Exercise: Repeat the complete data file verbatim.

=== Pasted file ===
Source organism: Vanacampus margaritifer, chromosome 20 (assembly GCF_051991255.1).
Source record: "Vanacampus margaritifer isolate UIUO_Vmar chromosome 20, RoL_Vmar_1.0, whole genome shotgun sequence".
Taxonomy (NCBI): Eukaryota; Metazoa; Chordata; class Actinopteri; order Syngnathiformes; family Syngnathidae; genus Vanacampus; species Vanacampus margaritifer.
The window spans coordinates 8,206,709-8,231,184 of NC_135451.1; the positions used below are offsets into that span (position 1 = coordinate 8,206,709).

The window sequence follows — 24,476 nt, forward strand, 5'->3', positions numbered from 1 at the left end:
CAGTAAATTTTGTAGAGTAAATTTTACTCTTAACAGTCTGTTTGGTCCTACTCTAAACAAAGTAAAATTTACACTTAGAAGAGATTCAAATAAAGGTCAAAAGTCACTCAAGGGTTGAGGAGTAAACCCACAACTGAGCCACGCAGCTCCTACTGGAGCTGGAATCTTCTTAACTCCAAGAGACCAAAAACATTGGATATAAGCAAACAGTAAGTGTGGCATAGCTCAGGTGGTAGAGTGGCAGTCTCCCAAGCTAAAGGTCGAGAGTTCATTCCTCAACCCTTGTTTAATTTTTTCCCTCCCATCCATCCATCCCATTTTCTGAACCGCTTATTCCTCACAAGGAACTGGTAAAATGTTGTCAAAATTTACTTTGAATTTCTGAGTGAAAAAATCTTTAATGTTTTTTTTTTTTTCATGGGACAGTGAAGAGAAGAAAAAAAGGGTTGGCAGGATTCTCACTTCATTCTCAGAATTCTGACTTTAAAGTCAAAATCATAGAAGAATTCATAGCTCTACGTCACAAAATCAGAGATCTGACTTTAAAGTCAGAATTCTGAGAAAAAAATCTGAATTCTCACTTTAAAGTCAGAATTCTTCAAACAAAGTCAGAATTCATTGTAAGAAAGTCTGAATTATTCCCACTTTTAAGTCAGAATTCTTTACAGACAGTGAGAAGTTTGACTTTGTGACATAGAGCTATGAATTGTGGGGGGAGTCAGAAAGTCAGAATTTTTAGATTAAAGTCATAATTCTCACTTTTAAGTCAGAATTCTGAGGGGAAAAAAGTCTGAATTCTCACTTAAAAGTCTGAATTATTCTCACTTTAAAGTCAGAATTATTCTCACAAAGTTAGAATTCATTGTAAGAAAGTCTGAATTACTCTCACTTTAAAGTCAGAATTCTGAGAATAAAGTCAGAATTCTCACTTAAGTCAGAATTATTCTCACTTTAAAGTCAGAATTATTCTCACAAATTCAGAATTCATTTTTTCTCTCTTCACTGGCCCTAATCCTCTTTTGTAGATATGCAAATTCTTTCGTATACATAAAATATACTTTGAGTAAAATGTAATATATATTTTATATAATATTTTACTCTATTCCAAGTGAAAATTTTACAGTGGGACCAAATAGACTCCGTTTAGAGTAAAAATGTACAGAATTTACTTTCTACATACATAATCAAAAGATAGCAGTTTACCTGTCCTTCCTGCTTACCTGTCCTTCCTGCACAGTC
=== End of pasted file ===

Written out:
Source organism: Vanacampus margaritifer, chromosome 20 (assembly GCF_051991255.1).
Source record: "Vanacampus margaritifer isolate UIUO_Vmar chromosome 20, RoL_Vmar_1.0, whole genome shotgun sequence".
Taxonomy (NCBI): Eukaryota; Metazoa; Chordata; class Actinopteri; order Syngnathiformes; family Syngnathidae; genus Vanacampus; species Vanacampus margaritifer.
The window spans coordinates 8,206,709-8,231,184 of NC_135451.1; the positions used below are offsets into that span (position 1 = coordinate 8,206,709).

The window sequence follows — 24,476 nt, forward strand, 5'->3', positions numbered from 1 at the left end:
CAGTAAATTTTGTAGAGTAAATTTTACTCTTAACAGTCTGTTTGGTCCTACTCTAAACAAAGTAAAATTTACACTTAGAAGAGATTCAAATAAAGGTCAAAAGTCACTCAAGGGTTGAGGAGTAAACCCACAACTGAGCCACGCAGCTCCTACTGGAGCTGGAATCTTCTTAACTCCAAGAGACCAAAAACATTGGATATAAGCAAACAGTAAGTGTGGCATAGCTCAGGTGGTAGAGTGGCAGTCTCCCAAGCTAAAGGTCGAGAGTTCATTCCTCAACCCTTGTTTAATTTTTTCCCTCCCATCCATCCATCCCATTTTCTGAACCGCTTATTCCTCACAAGGAACTGGTAAAATGTTGTCAAAATTTACTTTGAATTTCTGAGTGAAAAAATCTTTAATGTTTTTTTTTTTTTCATGGGACAGTGAAGAGAAGAAAAAAAGGGTTGGCAGGATTCTCACTTCATTCTCAGAATTCTGACTTTAAAGTCAAAATCATAGAAGAATTCATAGCTCTACGTCACAAAATCAGAGATCTGACTTTAAAGTCAGAATTCTGAGAAAAAAATCTGAATTCTCACTTTAAAGTCAGAATTCTTCAAACAAAGTCAGAATTCATTGTAAGAAAGTCTGAATTATTCCCACTTTTAAGTCAGAATTCTTTACAGACAGTGAGAAGTTTGACTTTGTGACATAGAGCTATGAATTGTGGGGGGAGTCAGAAAGTCAGAATTTTTAGATTAAAGTCATAATTCTCACTTTTAAGTCAGAATTCTGAGGGGAAAAAAGTCTGAATTCTCACTTAAAAGTCTGAATTATTCTCACTTTAAAGTCAGAATTATTCTCACAAAGTTAGAATTCATTGTAAGAAAGTCTGAATTACTCTCACTTTAAAGTCAGAATTCTGAGAATAAAGTCAGAATTCTCACTTAAGTCAGAATTATTCTCACTTTAAAGTCAGAATTATTCTCACAAATTCAGAATTCATTTTTTCTCTCTTCACTGGCCCTAATCCTCTTTTGTAGATATGCAAATTCTTTCGTATACATAAAATATACTTTGAGTAAAATGTAATATATATTTTATATAATATTTTACTCTATTCCAAGTGAAAATTTTACAGTGGGACCAAATAGACTCCGTTTAGAGTAAAAATGTACAGAATTTACTTTCTACATACATAATCAAAAGATAGCAGTTTACCTGTCCTTCCTGCTTACCTGTCCTTCCTGCACAGTC